Given how many cop shows populate the primetime landscape (most of them produced or inspired by Dick Wolf), it's a little surprising that the broadcast networks have shied away from dramas centered around firefighters for this long.
Enter NBC's "Chicago Fire," yet another Dick Wolf production (created by Michael Brandt and Derek Haas), which is centered around a Chicago firehouse and the firefighters and paramedics that populate it.
Wolf and the show's stars -- including David Eigenberg, Jesse Spencer, Taylor Kinney and Eamonn Walker -- were on hand for the NBC portion of the Television Critics Association Summer Press Tour to preview the new series, which has been earning decidedly mixed reviews ahead of its premiere.
Since there have been so few firefighting shows in recent years, reporters inevitably drew comparisons to FX's "Rescue Me," but Wolf was quick to downplay any similarities.
"No one's talking to ghosts," he promised. "'Rescue Me' [had] an internal vision, this is an internal and external vision; it’s a true ensemble as opposed to a single lead show." He also pointed out that no one would question his logic if he was doing "another cop show," so comparisons seem unnecessary. "First responders are of continuing interest to me -- they protect you when you sleep."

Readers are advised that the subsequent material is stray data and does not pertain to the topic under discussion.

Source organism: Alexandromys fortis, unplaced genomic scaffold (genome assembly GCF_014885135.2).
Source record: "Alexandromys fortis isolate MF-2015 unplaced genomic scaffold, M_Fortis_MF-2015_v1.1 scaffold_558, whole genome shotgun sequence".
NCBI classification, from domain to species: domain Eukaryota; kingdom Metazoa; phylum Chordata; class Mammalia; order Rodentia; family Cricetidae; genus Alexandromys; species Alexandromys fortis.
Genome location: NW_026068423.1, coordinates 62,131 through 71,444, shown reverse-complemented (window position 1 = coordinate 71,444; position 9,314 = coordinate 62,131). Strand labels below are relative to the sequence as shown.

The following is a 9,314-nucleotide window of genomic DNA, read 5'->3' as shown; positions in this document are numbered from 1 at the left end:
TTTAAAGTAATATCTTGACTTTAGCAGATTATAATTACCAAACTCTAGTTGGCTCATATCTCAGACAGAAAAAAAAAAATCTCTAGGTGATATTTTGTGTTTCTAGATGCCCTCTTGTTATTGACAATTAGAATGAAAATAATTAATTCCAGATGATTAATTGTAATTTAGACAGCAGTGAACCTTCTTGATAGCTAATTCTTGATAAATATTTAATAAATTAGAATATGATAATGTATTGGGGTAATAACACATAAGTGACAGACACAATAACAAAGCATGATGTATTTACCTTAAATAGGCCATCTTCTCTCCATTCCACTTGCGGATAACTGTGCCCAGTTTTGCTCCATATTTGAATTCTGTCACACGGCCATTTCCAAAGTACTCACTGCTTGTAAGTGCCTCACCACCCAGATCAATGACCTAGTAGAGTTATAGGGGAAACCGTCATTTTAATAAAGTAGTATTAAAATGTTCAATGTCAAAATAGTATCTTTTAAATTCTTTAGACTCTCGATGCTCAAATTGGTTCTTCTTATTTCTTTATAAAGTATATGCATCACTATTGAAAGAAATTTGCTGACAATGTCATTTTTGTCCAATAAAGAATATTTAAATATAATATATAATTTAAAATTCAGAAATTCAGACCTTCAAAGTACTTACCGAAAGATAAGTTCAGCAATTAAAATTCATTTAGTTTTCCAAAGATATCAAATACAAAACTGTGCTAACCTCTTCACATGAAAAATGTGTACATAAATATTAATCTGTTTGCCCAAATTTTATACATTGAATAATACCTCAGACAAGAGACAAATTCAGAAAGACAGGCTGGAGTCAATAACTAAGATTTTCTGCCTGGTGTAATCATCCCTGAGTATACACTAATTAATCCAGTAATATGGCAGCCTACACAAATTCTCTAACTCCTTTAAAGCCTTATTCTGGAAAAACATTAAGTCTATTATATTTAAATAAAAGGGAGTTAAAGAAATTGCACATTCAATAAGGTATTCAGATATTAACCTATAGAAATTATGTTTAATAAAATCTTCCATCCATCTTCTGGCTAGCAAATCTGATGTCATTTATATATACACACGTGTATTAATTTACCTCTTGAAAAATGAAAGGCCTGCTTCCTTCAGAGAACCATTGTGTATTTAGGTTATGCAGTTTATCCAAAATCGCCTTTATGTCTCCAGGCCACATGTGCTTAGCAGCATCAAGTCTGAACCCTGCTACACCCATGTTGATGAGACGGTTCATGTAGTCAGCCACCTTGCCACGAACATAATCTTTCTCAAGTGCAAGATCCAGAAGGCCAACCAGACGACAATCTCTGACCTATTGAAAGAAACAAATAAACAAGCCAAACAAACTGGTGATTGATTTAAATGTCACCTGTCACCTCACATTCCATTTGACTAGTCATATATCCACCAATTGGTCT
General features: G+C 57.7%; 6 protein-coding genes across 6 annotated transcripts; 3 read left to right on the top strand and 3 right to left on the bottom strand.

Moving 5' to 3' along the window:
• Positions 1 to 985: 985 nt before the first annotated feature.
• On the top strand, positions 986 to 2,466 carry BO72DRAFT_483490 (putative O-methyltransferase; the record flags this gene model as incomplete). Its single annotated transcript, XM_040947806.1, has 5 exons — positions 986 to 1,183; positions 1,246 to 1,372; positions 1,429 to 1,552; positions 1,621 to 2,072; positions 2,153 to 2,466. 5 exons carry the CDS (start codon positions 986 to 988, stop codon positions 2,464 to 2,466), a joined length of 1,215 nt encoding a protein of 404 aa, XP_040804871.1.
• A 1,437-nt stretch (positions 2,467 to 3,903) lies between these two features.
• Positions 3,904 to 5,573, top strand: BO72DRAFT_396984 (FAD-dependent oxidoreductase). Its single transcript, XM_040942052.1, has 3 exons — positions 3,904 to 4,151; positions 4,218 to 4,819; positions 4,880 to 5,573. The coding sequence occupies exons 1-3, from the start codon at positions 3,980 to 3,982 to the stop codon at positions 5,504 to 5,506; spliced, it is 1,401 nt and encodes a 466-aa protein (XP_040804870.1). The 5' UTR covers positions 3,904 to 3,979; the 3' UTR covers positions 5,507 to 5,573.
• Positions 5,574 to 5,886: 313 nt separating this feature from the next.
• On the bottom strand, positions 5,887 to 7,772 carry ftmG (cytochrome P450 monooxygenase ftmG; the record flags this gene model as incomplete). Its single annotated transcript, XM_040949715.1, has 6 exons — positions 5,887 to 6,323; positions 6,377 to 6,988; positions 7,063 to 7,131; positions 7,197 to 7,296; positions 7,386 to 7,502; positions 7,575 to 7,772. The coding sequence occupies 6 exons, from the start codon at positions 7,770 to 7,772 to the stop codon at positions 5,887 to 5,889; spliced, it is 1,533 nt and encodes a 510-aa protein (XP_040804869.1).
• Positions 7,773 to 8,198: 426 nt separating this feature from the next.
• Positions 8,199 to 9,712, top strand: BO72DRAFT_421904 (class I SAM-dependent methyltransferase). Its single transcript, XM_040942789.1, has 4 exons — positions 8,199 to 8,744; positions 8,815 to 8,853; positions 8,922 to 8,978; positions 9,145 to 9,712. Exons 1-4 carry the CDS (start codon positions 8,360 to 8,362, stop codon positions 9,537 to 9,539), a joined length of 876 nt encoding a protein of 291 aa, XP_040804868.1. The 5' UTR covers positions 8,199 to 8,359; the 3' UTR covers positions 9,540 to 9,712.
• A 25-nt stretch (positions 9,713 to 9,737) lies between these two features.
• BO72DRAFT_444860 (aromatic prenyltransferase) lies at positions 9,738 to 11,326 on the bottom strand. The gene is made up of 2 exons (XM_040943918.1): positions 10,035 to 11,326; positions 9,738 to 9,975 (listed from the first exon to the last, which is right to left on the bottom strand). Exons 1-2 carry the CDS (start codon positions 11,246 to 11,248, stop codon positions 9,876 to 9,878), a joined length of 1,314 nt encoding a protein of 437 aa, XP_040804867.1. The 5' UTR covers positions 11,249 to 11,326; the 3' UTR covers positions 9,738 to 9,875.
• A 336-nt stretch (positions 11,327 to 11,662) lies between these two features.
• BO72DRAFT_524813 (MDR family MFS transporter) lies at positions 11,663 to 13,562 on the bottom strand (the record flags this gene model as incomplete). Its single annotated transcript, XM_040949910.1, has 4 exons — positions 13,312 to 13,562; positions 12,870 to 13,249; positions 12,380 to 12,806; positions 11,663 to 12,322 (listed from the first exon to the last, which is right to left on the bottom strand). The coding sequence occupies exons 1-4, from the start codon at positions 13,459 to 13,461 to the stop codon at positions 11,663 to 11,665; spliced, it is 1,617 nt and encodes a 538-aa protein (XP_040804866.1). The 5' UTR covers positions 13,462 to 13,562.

Wolf also emphasized the show's interest in character-driven stories, as opposed to procedural or "fire of the week" episodes, describing the show in the vein of "ER," "Law & Order" and "Hill Street Blues."
"There are very few areas that give you the opportunity to really explore character," he pointed out. "It’s a character study about people who do things that you can’t pay people to do –- you can’t pay people to run into a burning building. [You'll see] writing you haven’t seen for a while on network television. The writers room could be put in a book about screenwriting; to carry all of these characters’ stories forward for 13 episodes is a monumental task. What we’re trying to do here is a very classic, adult NBC platinum drama."
Since Wolf has become synonymous with New York crime dramas, a critic questioned why he chose to set this drama in Chicago -- for Wolf, the answer was in the question: "New York we’ve done; I’ve been on those streets continuously for the past 25 years. I wanted the opportunity to show another great city."
That being said, don't expect the show to spin off to "New York Fire" or "Los Angeles Fire" any time soon. "I just want to get this one to a back nine and settle in for a nice long run," Wolf insisted. "The first run of a show like this, you’re not thinking about the future, you’re thinking about survival."
"Chicago Fire" premieres on Wednesday, October 10 at 10 p.m. on NBC.